The adrenal glands are located deep in the abdomen on top of the kidneys. An important part of the endocrine system, the two adrenal glands work interactively with the hypothalamus and pituitary gland in the brain to produce hormones that help regulate the immune system, blood pressure and metabolism. Each layer of an adrenal gland produces different hormones. One is adrenaline, which helps the body respond to stress. A second substance is cortisol, which enables the other hormones in the body to work properly. The final hormone is aldosterone, which regulates the amount of salt in the bloodstream. Learn more about how the adrenal glands work.
Disorders of the adrenal glands can cause over-secretion of each of these hormones. In the case of adrenaline, an adrenaline-producing tumor called pheochromocytoma causes severe high blood pressure and spasms. Adrenal tumors which produce cortisol trigger a condition called Cushing's syndrome, causing obesity and menstrual irregularities. Adrenal conditions over-producing aldosterone lead to Conn's syndrome (hyperaldosteronism), causing high blood pressure and low potassium levels.
Adrenal tumors can be either benign (non-cancerous) or malignant (cancerous) and require treatment from medical and surgical experts who specialize in these uncommon growths. Our adrenal surgeons are specialists in minimally invasive surgery, including radio-guided approaches and laparoscopic adrenal cryosurgery.
The symptoms of adrenal tumors vary depending on the type of adrenal tumor. Symptoms may include:
We work closely with the Center for Adrenal Disorders, providing integrated diagnostic care and treatment for patients with adrenal tumors before, during and after surgery.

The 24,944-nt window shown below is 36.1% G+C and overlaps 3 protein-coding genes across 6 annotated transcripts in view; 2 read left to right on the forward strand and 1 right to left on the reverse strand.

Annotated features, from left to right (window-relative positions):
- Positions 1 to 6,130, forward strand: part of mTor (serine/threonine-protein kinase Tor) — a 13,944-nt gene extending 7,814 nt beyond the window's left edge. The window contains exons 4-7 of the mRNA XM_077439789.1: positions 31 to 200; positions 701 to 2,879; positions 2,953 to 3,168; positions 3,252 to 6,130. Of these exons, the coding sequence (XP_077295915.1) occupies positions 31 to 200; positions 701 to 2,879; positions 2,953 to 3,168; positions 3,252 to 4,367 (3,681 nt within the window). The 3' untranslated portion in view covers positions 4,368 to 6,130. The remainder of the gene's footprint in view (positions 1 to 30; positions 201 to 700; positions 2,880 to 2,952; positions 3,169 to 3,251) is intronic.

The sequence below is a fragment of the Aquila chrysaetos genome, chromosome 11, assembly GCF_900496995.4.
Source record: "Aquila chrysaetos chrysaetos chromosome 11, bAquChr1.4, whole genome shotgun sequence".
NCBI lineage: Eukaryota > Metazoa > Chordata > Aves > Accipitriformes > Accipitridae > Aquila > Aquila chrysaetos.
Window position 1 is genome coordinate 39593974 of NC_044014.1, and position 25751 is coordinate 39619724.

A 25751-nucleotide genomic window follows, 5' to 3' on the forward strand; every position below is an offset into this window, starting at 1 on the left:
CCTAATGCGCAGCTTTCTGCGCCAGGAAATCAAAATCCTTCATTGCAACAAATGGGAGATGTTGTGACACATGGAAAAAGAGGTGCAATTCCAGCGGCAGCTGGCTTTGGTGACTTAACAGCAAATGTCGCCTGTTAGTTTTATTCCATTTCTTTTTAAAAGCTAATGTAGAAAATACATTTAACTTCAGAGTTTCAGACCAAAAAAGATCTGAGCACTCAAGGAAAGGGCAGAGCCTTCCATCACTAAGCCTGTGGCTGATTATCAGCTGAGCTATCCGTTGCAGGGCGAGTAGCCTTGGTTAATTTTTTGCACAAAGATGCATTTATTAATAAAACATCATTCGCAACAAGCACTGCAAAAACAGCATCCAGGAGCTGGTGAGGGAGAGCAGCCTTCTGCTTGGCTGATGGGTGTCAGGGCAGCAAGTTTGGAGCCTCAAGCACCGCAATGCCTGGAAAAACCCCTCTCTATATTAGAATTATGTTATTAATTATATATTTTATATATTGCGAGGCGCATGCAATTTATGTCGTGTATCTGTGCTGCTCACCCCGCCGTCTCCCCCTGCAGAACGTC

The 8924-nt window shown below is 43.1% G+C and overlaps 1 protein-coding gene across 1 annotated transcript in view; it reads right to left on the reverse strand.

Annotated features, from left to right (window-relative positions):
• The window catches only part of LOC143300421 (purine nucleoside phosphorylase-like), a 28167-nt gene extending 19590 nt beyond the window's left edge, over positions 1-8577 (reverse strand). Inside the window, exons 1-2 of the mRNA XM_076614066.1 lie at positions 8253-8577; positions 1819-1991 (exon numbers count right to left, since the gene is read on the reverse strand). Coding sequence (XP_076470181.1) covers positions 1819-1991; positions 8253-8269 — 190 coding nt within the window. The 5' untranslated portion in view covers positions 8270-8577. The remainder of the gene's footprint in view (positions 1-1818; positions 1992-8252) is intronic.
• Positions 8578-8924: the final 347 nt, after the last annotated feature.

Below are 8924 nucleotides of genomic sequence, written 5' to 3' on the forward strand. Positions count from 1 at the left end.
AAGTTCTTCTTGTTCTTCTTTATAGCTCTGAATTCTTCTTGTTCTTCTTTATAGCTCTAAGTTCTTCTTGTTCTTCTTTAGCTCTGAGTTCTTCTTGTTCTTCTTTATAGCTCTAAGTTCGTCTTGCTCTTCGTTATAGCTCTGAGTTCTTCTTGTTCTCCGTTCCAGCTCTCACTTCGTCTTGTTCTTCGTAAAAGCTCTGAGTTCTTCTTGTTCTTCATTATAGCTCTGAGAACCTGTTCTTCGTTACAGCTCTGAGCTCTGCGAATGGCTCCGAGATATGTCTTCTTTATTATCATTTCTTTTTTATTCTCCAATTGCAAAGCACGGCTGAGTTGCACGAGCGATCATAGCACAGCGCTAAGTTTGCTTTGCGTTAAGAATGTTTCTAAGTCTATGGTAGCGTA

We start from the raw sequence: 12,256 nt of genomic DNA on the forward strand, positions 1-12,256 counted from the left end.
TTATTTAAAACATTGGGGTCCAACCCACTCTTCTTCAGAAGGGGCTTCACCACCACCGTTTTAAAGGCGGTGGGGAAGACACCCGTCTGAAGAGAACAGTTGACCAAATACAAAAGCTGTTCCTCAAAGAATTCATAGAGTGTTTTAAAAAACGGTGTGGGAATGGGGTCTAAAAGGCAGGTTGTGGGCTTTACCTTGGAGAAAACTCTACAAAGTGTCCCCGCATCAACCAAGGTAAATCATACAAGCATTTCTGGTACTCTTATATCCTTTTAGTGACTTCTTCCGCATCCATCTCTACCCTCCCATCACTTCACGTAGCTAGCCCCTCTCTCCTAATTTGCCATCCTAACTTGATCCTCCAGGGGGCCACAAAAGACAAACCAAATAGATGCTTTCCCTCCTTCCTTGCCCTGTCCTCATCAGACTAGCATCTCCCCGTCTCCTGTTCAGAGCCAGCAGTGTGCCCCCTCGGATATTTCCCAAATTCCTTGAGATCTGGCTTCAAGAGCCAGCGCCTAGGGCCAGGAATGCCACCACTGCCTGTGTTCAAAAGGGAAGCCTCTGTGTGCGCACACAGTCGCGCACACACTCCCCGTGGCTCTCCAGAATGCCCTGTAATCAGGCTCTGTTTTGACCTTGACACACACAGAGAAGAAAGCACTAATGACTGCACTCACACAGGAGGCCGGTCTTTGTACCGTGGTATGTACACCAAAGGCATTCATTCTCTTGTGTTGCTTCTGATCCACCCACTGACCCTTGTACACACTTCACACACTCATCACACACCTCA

Endocrine surgeons at BWH have extensive training and experience in a wide array of adrenal surgical procedures. Daniel Ruan, MD specializes in adrenal surgery for benign adrenal tumors and adrenal cancer. He is an expert in minimally invasive surgery including laparoscopic adrenalectomyand is one of few adrenal surgeons in the United States to use retroperitoneoscopic adrenalectomy, a minimally invasive technique that uses a direct approach through the back to access adrenal tumors. For many adrenal surgeries, patients leave the hospital within 24 hours of the procedure and resume normal activities within a few weeks.
Surgical options for adrenal tumors include:
The Advanced Multimodality Image Guided Operating (AMIGO) Suite at BWH is a unique, research-based operating room that allows surgeons to use MRI coupled with real-time ultrasound guidance. Daniel T. Ruan, MD is the first surgeon to apply this technology to perform cortical sparing adrenalectomy.
You will receive a thorough diagnostic examination to evaluate if you have an adrenal tumor and determine what course of treatment is needed. Careful monitoring and the involvement of an experienced endocrine surgeon are important to the successful outcome for patients with adrenal disorders.
If you are having surgery or a procedure, you will likely be scheduled for a visit to the Weiner Center for Preoperative Evaluation for pre-operative information and tests.
The day of surgery, you will be taken cared for in the operating room by endocrine surgeons, anesthesiologists and nurses who specialize in surgery for patients with adrenal tumors. After surgery, you will recover in the post-surgical care unit where you will receive comprehensive care by an experienced surgical and nursing staff.
Brigham and Women’s Hospital provides a multidisciplinary approach to patient care by collaborating with colleagues who have extensive experience in diagnosing and treating adrenal disorders. In addition, patients have full access to BWH’s world-renowned academic medical community with its diverse specialists and state-of-the-art facilities.
We also partner with BWH’s Center for Adrenal Disorders, a clinical care and research initiative between BWH, Children’s Hospital and Dana-Farber Cancer Institute.
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